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April 2017

What can you do with microlenses?


Microlenses are very small lenses. ‘Small’ means that they are less than 1mm in diameter, and sometimes as small as 10µm. According to an entry in Wikipedia, microlenses “can give good optical quality but sometimes unwanted effects arise due to optical diffraction as small features”. Microlenses are used in different sectors and for different purposes. We used Mergeflow to find out more, and here are some examples of what we found:

Microlenses for medical use

The goal of Presbia, a medical device company based in Ireland, is to correct presbyopia. Presbyopia is an age-related focus dysfunction that results in the gradual loss of near vision. Presbia’s custom lenses are implanted into a patient’s non-dominant eye, in the hopes of helping the patient see near objects more clearly. To place the microlens into a patient’s eye, a small pocket is created in the cornea using a femtosecond laser. Following the implantation, the pocket seals naturally and the lens sits at the center of the visual axis.

You can see how Presbia’s system works in this YouTube video.

Microlenses for food testing

Timothy Swager’s lab at MIT has devised tiny microlenses from complex liquid droplets. These microlenses are comparable in size to the width of a human hair. Each droplet consists of an emulsion, or combination of two liquids, one encapsulated in the other, so-called Janus emulsions. The researchers decided to explore using Janus droplets as sensors because of their unique optical properties. If you are curious to know how they turn the droplets into sensors, you can read a more detailed description.

Thanks to these droplets, they found a new approach to identifying foodborne pathogens like Escherichia coli and other harmful bacteria. Such pathogens cause around 73,000 illnesses and 60 deaths every year in the USA. The new MIT test consists of an interaction between liquid droplets and bacterial proteins, which can be detected either by the naked eye or by a smartphone. Unlike existing approaches using expensive machines that require a 2-3 days process, MIT’s new technology does not require specialized instruments or technical training. The idea is to adapt the new technology into arrays of small wells, each containing droplets customized to detect a different pathogen and linked to a different QR code. This innovative idea could enable people e.g. in factories to easily scan and test the food before shipping it.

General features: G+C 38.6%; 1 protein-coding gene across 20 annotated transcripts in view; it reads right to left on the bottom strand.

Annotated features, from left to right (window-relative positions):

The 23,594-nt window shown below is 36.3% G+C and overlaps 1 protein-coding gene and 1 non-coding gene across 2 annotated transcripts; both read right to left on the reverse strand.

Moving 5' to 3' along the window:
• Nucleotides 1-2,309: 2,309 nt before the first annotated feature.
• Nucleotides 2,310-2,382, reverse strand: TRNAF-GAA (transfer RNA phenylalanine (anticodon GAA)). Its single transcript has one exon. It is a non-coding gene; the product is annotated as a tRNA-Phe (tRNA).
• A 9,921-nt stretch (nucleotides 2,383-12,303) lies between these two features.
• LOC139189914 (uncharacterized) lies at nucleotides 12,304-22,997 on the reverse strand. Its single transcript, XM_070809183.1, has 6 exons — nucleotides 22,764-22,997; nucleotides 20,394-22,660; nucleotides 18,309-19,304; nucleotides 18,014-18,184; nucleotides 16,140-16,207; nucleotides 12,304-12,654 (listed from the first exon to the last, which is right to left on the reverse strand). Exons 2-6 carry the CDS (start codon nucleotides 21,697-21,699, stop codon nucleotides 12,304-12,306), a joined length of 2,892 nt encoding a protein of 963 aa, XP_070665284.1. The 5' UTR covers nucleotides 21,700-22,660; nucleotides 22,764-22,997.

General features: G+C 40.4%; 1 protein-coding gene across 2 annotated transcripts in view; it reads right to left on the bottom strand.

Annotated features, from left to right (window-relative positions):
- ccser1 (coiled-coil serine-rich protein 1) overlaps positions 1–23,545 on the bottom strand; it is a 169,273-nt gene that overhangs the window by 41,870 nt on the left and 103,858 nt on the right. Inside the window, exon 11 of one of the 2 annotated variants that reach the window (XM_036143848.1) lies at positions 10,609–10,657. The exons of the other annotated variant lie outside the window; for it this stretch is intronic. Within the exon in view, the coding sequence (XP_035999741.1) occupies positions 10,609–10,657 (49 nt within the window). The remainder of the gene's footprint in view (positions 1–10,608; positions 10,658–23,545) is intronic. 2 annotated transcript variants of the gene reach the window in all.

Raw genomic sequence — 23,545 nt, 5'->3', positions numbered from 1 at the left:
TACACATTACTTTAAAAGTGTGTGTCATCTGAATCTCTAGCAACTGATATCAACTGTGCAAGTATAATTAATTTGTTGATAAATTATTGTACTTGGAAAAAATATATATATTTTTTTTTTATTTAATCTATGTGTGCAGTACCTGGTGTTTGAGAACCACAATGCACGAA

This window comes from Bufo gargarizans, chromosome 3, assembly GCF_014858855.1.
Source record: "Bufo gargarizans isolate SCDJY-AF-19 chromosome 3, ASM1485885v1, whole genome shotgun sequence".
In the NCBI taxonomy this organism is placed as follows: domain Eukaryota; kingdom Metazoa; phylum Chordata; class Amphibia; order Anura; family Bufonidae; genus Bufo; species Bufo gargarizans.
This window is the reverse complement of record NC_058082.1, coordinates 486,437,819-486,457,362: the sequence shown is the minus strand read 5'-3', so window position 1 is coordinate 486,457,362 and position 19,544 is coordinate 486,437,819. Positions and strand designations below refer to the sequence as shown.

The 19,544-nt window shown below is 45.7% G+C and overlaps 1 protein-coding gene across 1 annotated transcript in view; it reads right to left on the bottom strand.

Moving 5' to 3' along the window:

Microlenses for virtual reality

Lytro is an American company that develops light-field cameras. Light-field photography (also known as plenoptic photography) captures information about the intensity of light in a scene, and also information about the direction that the light rays are traveling in space. Lytro’s light field sensor uses an array of microlenses placed in front of a conventional image sensor that then captures intensity, color, and directional information.

Beyond making microlens-based devices, Lytro’s goal is to enable artists, scientists, and innovators to pursue their goals with an unprecedented level of freedom and control. One of their recent projects is Lytro Immerge. Lytro Immerge blends live action and computer graphics, using light field data captured by Lytro cameras. This technology is the first professional solution for cinematic virtual reality, and it seems to provide true presence for live action VR through six degrees of freedom. If you want to get more into details, you can find more information here.

Machine-augmented idea triage


Estimating the importance and dynamics of a topic

Idea triage plays an important role in business strategy, particularly in resource allocation. For instance, imagine that there are 10 technology fields or business areas that all sound promising, but you only have the resources to actually get into 3 of these topics. Which 3 out of your 10 technology fields should you select, and why? Continue Reading